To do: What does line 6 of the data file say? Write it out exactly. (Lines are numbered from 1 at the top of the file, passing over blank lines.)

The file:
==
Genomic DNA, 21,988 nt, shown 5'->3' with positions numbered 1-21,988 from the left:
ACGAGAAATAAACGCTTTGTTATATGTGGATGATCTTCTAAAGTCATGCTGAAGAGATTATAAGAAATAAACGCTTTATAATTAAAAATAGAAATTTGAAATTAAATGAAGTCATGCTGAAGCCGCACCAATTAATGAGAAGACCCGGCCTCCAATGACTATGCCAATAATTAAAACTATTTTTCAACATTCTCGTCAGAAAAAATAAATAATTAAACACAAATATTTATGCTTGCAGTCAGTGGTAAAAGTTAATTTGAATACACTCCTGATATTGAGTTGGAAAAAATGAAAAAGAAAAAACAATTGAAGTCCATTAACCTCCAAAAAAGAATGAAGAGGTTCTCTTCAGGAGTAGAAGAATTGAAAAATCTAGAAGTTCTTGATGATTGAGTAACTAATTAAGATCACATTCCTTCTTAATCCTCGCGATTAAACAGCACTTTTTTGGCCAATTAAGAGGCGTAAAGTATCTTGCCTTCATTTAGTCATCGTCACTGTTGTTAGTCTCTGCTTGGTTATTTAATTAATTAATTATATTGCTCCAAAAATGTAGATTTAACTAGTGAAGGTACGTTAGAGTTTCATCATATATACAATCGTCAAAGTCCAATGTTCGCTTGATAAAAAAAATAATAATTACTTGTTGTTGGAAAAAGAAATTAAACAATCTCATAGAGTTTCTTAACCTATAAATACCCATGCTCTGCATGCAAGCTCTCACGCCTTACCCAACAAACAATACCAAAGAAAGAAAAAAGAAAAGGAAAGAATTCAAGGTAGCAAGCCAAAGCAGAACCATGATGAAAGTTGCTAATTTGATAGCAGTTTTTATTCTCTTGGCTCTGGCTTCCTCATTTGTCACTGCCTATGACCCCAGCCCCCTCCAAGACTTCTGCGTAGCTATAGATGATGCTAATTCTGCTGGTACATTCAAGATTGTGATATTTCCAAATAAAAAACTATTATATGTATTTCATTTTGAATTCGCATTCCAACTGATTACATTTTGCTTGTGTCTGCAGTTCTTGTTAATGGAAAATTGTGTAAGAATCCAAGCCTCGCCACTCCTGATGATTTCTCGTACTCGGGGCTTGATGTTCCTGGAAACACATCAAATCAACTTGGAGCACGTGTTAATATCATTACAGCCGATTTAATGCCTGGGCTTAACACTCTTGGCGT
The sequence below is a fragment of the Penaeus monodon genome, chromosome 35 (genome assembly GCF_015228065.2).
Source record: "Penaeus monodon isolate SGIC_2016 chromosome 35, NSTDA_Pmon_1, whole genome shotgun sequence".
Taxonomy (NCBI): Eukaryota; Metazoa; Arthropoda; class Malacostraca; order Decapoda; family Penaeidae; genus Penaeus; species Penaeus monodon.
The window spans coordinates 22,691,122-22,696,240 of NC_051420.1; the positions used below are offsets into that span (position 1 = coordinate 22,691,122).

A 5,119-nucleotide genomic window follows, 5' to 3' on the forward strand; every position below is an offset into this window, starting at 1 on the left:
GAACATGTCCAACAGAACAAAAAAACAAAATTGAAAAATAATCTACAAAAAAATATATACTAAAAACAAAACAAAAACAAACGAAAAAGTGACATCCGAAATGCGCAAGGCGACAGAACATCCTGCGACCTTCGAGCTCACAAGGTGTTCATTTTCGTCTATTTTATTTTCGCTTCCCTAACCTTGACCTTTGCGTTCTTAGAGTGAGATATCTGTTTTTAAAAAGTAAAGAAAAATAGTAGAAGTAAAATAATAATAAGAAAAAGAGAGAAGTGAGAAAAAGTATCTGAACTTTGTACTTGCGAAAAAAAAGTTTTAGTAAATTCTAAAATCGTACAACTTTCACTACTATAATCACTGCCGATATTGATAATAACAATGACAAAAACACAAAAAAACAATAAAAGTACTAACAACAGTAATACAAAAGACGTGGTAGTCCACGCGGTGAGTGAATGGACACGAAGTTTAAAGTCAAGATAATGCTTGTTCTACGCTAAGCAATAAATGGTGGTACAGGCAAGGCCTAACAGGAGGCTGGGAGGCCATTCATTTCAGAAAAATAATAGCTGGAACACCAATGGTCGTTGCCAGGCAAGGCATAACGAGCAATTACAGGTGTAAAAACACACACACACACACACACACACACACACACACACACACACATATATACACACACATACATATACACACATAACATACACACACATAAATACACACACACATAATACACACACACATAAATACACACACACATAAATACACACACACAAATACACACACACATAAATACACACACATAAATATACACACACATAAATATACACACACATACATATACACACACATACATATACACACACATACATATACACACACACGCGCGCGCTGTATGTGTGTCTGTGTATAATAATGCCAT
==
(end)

The window spans coordinates 22,691,122-22,696,240 of NC_051420.1; the positions used below are offsets into that span (position 1 = coordinate 22,691,122).